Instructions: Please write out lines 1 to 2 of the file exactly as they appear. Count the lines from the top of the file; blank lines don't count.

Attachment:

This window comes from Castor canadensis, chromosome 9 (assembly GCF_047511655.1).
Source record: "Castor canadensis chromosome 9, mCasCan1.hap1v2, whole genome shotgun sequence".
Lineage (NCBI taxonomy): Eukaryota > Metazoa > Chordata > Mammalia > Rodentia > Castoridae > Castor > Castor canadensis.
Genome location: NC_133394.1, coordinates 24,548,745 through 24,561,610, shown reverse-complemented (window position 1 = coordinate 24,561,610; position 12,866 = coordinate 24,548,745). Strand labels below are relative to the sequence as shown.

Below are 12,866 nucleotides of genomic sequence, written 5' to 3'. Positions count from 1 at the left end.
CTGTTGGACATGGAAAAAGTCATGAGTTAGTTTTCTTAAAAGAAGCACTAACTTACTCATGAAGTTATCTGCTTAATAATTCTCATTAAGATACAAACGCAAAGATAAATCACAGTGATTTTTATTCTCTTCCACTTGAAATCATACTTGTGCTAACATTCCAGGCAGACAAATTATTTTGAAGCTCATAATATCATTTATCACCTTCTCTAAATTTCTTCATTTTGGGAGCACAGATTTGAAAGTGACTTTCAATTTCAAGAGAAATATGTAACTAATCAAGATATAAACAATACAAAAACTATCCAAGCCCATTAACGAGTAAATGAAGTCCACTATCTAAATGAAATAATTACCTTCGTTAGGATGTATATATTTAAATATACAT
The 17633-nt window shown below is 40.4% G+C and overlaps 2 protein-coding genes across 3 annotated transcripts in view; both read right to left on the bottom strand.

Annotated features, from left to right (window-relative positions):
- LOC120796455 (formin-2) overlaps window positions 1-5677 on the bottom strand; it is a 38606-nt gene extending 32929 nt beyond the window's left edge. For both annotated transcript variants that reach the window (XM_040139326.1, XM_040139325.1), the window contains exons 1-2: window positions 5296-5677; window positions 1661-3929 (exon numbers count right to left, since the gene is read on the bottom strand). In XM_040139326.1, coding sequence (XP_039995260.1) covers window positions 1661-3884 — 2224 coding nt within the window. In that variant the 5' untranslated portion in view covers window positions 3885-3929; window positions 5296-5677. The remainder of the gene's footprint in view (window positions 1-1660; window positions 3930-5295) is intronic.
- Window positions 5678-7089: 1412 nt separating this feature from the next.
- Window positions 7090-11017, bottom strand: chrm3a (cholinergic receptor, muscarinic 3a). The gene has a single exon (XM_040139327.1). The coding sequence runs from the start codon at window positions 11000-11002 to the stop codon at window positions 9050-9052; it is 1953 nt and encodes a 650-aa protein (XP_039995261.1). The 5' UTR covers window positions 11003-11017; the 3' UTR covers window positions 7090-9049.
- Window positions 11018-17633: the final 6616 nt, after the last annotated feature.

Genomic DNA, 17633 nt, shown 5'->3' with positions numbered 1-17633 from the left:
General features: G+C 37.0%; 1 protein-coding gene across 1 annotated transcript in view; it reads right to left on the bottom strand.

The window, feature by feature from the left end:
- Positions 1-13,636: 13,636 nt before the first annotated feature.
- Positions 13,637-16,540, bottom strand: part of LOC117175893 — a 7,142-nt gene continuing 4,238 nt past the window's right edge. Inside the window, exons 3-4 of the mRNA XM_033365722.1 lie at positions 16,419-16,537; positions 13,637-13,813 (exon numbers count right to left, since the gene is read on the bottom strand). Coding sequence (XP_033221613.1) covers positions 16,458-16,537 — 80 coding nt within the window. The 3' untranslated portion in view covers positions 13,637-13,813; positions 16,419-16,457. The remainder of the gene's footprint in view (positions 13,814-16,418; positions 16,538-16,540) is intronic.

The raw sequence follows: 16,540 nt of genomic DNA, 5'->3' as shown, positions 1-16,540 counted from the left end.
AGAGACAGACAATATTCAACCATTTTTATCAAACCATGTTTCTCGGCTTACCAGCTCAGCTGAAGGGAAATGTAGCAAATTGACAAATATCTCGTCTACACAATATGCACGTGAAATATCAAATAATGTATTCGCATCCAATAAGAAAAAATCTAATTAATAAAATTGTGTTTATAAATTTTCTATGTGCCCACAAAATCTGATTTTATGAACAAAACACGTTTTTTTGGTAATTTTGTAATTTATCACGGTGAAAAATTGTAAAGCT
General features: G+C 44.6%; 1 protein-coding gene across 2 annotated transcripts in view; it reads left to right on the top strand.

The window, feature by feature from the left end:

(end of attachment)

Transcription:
This window comes from Castor canadensis, chromosome 9 (assembly GCF_047511655.1).
Source record: "Castor canadensis chromosome 9, mCasCan1.hap1v2, whole genome shotgun sequence".